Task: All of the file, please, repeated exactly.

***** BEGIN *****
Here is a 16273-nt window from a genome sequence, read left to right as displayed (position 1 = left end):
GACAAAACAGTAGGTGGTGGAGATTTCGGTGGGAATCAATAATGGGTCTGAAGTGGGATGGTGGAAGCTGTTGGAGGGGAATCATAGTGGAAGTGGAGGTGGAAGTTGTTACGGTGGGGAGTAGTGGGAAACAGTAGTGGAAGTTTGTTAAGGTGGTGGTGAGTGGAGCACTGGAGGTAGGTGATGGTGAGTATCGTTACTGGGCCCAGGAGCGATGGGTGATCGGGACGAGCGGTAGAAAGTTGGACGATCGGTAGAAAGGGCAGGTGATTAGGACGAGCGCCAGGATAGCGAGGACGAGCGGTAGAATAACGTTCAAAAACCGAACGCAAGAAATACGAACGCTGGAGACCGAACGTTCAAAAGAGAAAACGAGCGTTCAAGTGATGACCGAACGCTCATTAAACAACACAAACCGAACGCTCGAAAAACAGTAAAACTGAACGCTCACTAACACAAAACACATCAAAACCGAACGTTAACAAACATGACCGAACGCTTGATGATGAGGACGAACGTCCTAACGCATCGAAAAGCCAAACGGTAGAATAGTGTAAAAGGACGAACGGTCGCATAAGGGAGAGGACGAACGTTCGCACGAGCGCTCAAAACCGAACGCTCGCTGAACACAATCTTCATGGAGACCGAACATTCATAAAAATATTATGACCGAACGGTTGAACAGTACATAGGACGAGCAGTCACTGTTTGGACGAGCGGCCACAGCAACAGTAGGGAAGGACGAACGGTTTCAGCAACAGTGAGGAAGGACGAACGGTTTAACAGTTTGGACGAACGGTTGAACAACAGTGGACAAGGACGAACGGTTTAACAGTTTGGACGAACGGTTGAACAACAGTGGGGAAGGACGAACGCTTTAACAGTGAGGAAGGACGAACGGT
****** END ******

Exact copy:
Here is a 16273-nt window from a genome sequence, read left to right as displayed (position 1 = left end):
GACAAAACAGTAGGTGGTGGAGATTTCGGTGGGAATCAATAATGGGTCTGAAGTGGGATGGTGGAAGCTGTTGGAGGGGAATCATAGTGGAAGTGGAGGTGGAAGTTGTTACGGTGGGGAGTAGTGGGAAACAGTAGTGGAAGTTTGTTAAGGTGGTGGTGAGTGGAGCACTGGAGGTAGGTGATGGTGAGTATCGTTACTGGGCCCAGGAGCGATGGGTGATCGGGACGAGCGGTAGAAAGTTGGACGATCGGTAGAAAGGGCAGGTGATTAGGACGAGCGCCAGGATAGCGAGGACGAGCGGTAGAATAACGTTCAAAAACCGAACGCAAGAAATACGAACGCTGGAGACCGAACGTTCAAAAGAGAAAACGAGCGTTCAAGTGATGACCGAACGCTCATTAAACAACACAAACCGAACGCTCGAAAAACAGTAAAACTGAACGCTCACTAACACAAAACACATCAAAACCGAACGTTAACAAACATGACCGAACGCTTGATGATGAGGACGAACGTCCTAACGCATCGAAAAGCCAAACGGTAGAATAGTGTAAAAGGACGAACGGTCGCATAAGGGAGAGGACGAACGTTCGCACGAGCGCTCAAAACCGAACGCTCGCTGAACACAATCTTCATGGAGACCGAACATTCATAAAAATATTATGACCGAACGGTTGAACAGTACATAGGACGAGCAGTCACTGTTTGGACGAGCGGCCACAGCAACAGTAGGGAAGGACGAACGGTTTCAGCAACAGTGAGGAAGGACGAACGGTTTAACAGTTTGGACGAACGGTTGAACAACAGTGGACAAGGACGAACGGTTTAACAGTTTGGACGAACGGTTGAACAACAGTGGGGAAGGACGAACGCTTTAACAGTGAGGAAGGACGAACGGT